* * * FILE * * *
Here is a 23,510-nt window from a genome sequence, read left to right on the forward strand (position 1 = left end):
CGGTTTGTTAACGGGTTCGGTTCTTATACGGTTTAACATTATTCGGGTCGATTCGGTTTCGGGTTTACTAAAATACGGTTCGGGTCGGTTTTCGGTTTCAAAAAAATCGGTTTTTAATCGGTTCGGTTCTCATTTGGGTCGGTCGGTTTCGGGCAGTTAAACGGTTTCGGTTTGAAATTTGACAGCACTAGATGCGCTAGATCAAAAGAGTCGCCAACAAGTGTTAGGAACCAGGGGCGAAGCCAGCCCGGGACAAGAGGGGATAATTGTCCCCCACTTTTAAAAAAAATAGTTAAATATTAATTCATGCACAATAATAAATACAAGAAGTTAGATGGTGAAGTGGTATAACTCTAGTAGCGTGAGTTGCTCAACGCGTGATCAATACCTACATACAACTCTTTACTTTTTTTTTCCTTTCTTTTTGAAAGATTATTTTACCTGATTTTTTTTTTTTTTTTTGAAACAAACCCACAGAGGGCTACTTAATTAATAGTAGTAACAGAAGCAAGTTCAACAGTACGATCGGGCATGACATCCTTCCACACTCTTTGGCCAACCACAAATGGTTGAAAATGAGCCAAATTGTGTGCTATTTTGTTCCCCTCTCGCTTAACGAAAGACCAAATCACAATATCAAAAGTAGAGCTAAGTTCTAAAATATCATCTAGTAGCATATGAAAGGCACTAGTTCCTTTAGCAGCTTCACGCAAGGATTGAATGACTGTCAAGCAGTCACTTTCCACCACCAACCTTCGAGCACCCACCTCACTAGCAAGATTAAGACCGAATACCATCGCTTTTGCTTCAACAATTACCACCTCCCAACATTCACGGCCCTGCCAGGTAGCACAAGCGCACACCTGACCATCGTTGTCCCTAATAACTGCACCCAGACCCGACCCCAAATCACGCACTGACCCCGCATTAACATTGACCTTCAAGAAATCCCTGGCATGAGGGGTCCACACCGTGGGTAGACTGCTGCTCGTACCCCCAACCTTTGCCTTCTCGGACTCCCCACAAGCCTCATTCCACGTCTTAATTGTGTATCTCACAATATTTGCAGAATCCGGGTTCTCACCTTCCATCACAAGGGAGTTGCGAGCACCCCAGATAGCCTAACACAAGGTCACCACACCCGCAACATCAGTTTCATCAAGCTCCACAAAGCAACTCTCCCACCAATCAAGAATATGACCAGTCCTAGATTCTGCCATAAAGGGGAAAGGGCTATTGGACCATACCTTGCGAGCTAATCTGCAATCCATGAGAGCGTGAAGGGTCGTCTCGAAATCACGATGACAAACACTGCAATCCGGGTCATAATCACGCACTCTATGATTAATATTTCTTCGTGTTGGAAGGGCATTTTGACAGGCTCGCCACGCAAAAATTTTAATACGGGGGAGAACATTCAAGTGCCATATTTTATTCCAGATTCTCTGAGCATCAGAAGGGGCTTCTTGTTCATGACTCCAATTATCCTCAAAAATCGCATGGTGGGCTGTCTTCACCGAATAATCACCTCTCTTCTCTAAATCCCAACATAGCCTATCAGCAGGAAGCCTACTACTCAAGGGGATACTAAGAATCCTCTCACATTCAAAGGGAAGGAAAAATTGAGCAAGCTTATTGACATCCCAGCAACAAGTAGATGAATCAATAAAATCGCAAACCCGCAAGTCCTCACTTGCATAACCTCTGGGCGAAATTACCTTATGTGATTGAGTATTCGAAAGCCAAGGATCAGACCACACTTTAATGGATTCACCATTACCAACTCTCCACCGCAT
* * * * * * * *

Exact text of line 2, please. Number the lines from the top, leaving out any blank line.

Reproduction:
CGGTTTGTTAACGGGTTCGGTTCTTATACGGTTTAACATTATTCGGGTCGATTCGGTTTCGGGTTTACTAAAATACGGTTCGGGTCGGTTTTCGGTTTCAAAAAAATCGGTTTTTAATCGGTTCGGTTCTCATTTGGGTCGGTCGGTTTCGGGCAGTTAAACGGTTTCGGTTTGAAATTTGACAGCACTAGATGCGCTAGATCAAAAGAGTCGCCAACAAGTGTTAGGAACCAGGGGCGAAGCCAGCCCGGGACAAGAGGGGATAATTGTCCCCCACTTTTAAAAAAAATAGTTAAATATTAATTCATGCACAATAATAAATACAAGAAGTTAGATGGTGAAGTGGTATAACTCTAGTAGCGTGAGTTGCTCAACGCGTGATCAATACCTACATACAACTCTTTACTTTTTTTTTCCTTTCTTTTTGAAAGATTATTTTACCTGATTTTTTTTTTTTTTTTTGAAACAAACCCACAGAGGGCTACTTAATTAATAGTAGTAACAGAAGCAAGTTCAACAGTACGATCGGGCATGACATCCTTCCACACTCTTTGGCCAACCACAAATGGTTGAAAATGAGCCAAATTGTGTGCTATTTTGTTCCCCTCTCGCTTAACGAAAGACCAAATCACAATATCAAAAGTAGAGCTAAGTTCTAAAATATCATCTAGTAGCATATGAAAGGCACTAGTTCCTTTAGCAGCTTCACGCAAGGATTGAATGACTGTCAAGCAGTCACTTTCCACCACCAACCTTCGAGCACCCACCTCACTAGCAAGATTAAGACCGAATACCATCGCTTTTGCTTCAACAATTACCACCTCCCAACATTCACGGCCCTGCCAGGTAGCACAAGCGCACACCTGACCATCGTTGTCCCTAATAACTGCACCCAGACCCGACCCCAAATCACGCACTGACCCCGCATTAACATTGACCTTCAAGAAATCCCTGGCATGAGGGGTCCACACCGTGGGTAGACTGCTGCTCGTACCCCCAACCTTTGCCTTCTCGGACTCCCCACAAGCCTCATTCCACGTCTTAATTGTGTATCTCACAATATTTGCAGAATCCGGGTTCTCACCTTCCATCACAAGGGAGTTGCGAGCACCCCAGATAGCCTAACACAAGGTCACCACACCCGCAACATCAGTTTCATCAAGCTCCACAAAGCAACTCTCCCACCAATCAAGAATATGACCAGTCCTAGATTCTGCCATAAAGGGGAAAGGGCTATTGGACCATACCTTGCGAGCTAATCTGCAATCCATGAGAGCGTGAAGGGTCGTCTCGAAATCACGATGACAAACACTGCAATCCGGGTCATAATCACGCACTCTATGATTAATATTTCTTCGTGTTGGAAGGGCATTTTGACAGGCTCGCCACGCAAAAATTTTAATACGGGGGAGAACATTCAAGTGCCATATTTTATTCCAGATTCTCTGAGCATCAGAAGGGGCTTCTTGTTCATGACTCCAATTATCCTCAAAAATCGCATGGTGGGCTGTCTTCACCGAATAATCACCTCTCTTCTCTAAATCCCAACATAGCCTATCAGCAGGAAGCCTACTACTCAAGGGGATACTAAGAATCCTCTCACATTCAAAGGGAAGGAAAAATTGAGCAAGCTTATTGACATCCCAGCAACAAGTAGATGAATCAATAAAATCGCAAACCCGCAAGTCCTCACTTGCATAACCTCTGGGCGAAATTACCTTATGTGATTGAGTATTCGAAAGCCAAGGATCAGACCACACTTTAATGGATTCACCATTACCAACTCTCCACCGCAT